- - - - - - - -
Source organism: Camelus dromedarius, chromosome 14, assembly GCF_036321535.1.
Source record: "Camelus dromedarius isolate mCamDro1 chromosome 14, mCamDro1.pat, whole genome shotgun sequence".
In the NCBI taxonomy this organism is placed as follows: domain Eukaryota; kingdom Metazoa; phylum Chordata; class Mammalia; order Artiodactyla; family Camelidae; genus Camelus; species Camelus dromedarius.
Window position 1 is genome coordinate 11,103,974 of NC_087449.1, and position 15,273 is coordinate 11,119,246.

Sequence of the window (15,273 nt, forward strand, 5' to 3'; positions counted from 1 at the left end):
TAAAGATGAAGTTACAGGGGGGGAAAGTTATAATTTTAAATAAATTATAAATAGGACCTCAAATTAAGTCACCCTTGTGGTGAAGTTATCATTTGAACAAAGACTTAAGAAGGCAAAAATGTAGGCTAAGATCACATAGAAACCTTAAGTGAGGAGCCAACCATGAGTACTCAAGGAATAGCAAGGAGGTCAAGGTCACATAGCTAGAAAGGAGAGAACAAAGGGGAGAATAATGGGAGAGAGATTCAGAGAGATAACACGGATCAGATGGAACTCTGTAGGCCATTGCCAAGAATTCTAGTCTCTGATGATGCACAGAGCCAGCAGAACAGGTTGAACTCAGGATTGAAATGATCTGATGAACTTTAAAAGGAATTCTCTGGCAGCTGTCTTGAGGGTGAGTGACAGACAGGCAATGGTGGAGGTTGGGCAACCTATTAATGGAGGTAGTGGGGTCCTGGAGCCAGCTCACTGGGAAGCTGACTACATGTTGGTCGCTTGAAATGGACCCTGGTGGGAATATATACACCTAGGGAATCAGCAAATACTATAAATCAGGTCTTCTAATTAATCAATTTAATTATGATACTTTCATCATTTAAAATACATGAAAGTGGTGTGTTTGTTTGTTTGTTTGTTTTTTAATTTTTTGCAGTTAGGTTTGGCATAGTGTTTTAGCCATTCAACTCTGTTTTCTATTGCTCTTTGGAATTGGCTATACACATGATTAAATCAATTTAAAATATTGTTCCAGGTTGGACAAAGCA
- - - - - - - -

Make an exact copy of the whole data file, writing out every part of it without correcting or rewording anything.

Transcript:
Source organism: Camelus dromedarius, chromosome 14, assembly GCF_036321535.1.
Source record: "Camelus dromedarius isolate mCamDro1 chromosome 14, mCamDro1.pat, whole genome shotgun sequence".
In the NCBI taxonomy this organism is placed as follows: domain Eukaryota; kingdom Metazoa; phylum Chordata; class Mammalia; order Artiodactyla; family Camelidae; genus Camelus; species Camelus dromedarius.
Window position 1 is genome coordinate 11,103,974 of NC_087449.1, and position 15,273 is coordinate 11,119,246.

Sequence of the window (15,273 nt, forward strand, 5' to 3'; positions counted from 1 at the left end):
TAAAGATGAAGTTACAGGGGGGGAAAGTTATAATTTTAAATAAATTATAAATAGGACCTCAAATTAAGTCACCCTTGTGGTGAAGTTATCATTTGAACAAAGACTTAAGAAGGCAAAAATGTAGGCTAAGATCACATAGAAACCTTAAGTGAGGAGCCAACCATGAGTACTCAAGGAATAGCAAGGAGGTCAAGGTCACATAGCTAGAAAGGAGAGAACAAAGGGGAGAATAATGGGAGAGAGATTCAGAGAGATAACACGGATCAGATGGAACTCTGTAGGCCATTGCCAAGAATTCTAGTCTCTGATGATGCACAGAGCCAGCAGAACAGGTTGAACTCAGGATTGAAATGATCTGATGAACTTTAAAAGGAATTCTCTGGCAGCTGTCTTGAGGGTGAGTGACAGACAGGCAATGGTGGAGGTTGGGCAACCTATTAATGGAGGTAGTGGGGTCCTGGAGCCAGCTCACTGGGAAGCTGACTACATGTTGGTCGCTTGAAATGGACCCTGGTGGGAATATATACACCTAGGGAATCAGCAAATACTATAAATCAGGTCTTCTAATTAATCAATTTAATTATGATACTTTCATCATTTAAAATACATGAAAGTGGTGTGTTTGTTTGTTTGTTTGTTTTTTAATTTTTTGCAGTTAGGTTTGGCATAGTGTTTTAGCCATTCAACTCTGTTTTCTATTGCTCTTTGGAATTGGCTATACACATGATTAAATCAATTTAAAATATTGTTCCAGGTTGGACAAAGCA